I ended up being frustrated thinking that this “new year – new me”-thing was just not my style. Why would I need a new year to start my success? What would really change between the 31stof December to the 1stof January?  It’s not like my brain goes: “Oh, a new year – let me be more discipline”. The same goes for Mondays: Why would I be more sportive just because a new week started? So I decided to quit. Quit writing to-do-lists, quit pursuing my 5-years-plan and definitely stop making New Year’s resolutions. Just because it’s 2018, nothing would change anyways.

And it actually did not. The new year came, and nothing had changed: I was still successful in pursuing my plans and ideas, even without a ‘game plan’.

But it was the worst. It felt like I was rushing from one deadline to another, without a minute to breathe. Having no structure made me procrastinate and I just felt lazy not being able to tick a little box off, after I had accomplished something. 

Maybe I was bound too tight to my To-Do-Lists, but I felt like running and running without reaching anything. And that made me realize: I might don’t even need the structure of plans, but I need to visualize what I actually accomplish.

And for sure, I do not need a new year to determine if I will be successful or not, but why not go with the flow? In January everyone is still motivated to pursuit some goals and it might helps being in an environment of motivation to keep your own resolutions alive. Yet, it is important to not forget that seemingly failing to fulfill all of the resolutions does not mean a whole year was a failure. You are not competing against your plans – because no one knows what could happen during that year and sometimes some plans are just not meant to be – at least for now. So this year one of my resolutions is: take it easy! Even if I don’t change myself completely, that might be good. Maybe I don’t accomplish this or that one goal, but maybe I’m succeeding in something else – something that is not on my resolution.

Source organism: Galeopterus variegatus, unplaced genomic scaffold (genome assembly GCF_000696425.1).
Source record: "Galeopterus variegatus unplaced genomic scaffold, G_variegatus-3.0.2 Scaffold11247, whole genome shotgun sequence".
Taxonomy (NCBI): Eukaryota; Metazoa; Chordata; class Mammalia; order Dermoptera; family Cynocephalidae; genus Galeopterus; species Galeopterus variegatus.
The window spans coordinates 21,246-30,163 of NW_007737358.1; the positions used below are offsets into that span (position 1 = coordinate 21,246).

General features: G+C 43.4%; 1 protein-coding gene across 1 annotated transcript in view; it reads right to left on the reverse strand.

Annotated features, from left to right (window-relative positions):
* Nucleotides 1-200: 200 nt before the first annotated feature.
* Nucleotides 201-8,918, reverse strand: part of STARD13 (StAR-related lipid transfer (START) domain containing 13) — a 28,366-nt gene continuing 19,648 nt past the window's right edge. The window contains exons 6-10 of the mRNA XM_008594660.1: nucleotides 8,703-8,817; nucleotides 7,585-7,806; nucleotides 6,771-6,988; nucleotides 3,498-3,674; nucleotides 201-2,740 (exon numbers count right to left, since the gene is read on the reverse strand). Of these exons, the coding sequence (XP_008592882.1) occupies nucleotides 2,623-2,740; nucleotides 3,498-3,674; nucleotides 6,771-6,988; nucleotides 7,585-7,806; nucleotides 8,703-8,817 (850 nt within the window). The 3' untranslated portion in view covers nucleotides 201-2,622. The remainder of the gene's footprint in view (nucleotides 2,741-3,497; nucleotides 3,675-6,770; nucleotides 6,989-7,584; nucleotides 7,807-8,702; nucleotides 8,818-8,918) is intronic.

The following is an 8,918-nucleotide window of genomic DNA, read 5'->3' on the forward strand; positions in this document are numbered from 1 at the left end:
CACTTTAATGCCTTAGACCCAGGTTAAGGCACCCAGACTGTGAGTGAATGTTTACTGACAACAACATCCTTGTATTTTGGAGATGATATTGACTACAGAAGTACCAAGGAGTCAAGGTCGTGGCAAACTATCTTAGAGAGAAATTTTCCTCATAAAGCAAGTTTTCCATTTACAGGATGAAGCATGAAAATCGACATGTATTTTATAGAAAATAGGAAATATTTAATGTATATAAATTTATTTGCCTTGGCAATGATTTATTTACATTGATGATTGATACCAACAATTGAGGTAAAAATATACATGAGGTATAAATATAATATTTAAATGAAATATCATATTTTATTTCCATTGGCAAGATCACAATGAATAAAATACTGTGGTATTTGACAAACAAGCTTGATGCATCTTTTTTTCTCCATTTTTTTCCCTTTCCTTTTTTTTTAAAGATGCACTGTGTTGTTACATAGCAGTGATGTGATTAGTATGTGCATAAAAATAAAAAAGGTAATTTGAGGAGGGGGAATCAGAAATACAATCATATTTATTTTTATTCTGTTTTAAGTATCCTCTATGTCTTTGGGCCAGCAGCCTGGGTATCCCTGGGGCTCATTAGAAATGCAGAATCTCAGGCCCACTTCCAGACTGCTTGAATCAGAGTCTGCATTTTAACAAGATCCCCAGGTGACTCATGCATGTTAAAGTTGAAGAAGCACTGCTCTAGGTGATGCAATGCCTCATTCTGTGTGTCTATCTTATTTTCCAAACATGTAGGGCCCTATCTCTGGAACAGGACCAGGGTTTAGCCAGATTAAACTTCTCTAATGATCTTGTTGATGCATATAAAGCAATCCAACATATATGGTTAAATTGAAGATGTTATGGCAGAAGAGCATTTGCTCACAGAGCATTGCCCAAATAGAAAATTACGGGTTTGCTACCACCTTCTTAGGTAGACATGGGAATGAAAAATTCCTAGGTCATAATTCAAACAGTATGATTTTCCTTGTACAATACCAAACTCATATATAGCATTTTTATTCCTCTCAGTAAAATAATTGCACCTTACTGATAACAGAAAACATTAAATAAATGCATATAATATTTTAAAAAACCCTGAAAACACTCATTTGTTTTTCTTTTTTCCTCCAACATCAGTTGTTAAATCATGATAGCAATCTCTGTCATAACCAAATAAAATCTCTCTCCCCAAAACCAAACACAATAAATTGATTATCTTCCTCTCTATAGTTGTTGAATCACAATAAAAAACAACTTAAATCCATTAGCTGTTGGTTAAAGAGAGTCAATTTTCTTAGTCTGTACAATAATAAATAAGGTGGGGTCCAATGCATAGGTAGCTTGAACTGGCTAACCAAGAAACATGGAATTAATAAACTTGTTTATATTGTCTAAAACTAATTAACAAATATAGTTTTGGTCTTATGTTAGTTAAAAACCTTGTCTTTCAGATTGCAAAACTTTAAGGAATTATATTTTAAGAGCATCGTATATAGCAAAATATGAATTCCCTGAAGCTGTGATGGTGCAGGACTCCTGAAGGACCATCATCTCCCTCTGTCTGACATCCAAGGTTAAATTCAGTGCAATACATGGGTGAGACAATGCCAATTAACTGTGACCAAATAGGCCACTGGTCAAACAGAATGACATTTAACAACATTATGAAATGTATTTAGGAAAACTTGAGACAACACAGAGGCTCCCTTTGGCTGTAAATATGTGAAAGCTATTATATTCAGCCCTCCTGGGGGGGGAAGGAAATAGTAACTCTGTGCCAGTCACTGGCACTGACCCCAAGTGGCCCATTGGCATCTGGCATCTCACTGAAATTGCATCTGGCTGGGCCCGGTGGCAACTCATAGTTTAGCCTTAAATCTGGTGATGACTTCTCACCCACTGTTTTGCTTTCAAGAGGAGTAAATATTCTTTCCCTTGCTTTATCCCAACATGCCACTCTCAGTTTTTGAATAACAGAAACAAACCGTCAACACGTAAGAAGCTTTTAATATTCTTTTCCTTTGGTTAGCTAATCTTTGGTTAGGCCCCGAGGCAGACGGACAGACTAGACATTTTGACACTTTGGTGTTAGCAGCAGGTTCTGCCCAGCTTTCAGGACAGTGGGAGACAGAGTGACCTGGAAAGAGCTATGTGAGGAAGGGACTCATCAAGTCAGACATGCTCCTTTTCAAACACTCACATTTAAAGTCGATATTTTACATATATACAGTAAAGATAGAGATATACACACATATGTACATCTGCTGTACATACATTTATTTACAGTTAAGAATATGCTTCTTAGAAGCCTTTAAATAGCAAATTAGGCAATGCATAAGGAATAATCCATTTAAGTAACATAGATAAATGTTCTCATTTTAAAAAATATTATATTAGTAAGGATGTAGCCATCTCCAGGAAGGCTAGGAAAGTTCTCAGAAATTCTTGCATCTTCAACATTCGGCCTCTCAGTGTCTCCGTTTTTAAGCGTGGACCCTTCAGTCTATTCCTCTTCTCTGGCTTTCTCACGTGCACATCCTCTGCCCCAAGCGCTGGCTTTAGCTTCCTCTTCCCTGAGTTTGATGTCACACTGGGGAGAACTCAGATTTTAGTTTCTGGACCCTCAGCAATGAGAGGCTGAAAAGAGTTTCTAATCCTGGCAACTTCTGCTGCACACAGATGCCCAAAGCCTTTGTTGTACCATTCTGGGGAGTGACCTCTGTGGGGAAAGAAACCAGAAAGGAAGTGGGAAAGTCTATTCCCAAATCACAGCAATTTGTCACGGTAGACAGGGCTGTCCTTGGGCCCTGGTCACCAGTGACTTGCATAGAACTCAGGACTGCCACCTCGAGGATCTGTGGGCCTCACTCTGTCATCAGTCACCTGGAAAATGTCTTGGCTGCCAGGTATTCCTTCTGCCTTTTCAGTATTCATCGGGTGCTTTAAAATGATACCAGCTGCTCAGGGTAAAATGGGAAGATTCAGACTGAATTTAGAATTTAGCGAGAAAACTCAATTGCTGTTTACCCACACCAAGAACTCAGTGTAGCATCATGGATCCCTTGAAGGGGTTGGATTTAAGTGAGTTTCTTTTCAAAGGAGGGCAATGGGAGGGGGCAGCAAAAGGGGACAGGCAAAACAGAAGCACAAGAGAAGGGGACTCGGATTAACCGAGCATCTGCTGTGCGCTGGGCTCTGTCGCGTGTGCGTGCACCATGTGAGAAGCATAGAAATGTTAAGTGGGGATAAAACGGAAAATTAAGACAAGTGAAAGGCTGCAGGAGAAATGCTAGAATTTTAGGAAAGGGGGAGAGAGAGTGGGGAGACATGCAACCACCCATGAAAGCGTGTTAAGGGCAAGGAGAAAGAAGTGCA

One thing is for sure, this new year will not determine everything, but my resolution will be kept dynamic and can be changed over time – making some adjustments here and there, so when I sit down end of 2019, it be easier for me to realize and visualize that some goals I thought I wanted to reach in 2018 were not meant to be and others, I couldn’t even think of in 2018, are represented on my New Year’s list.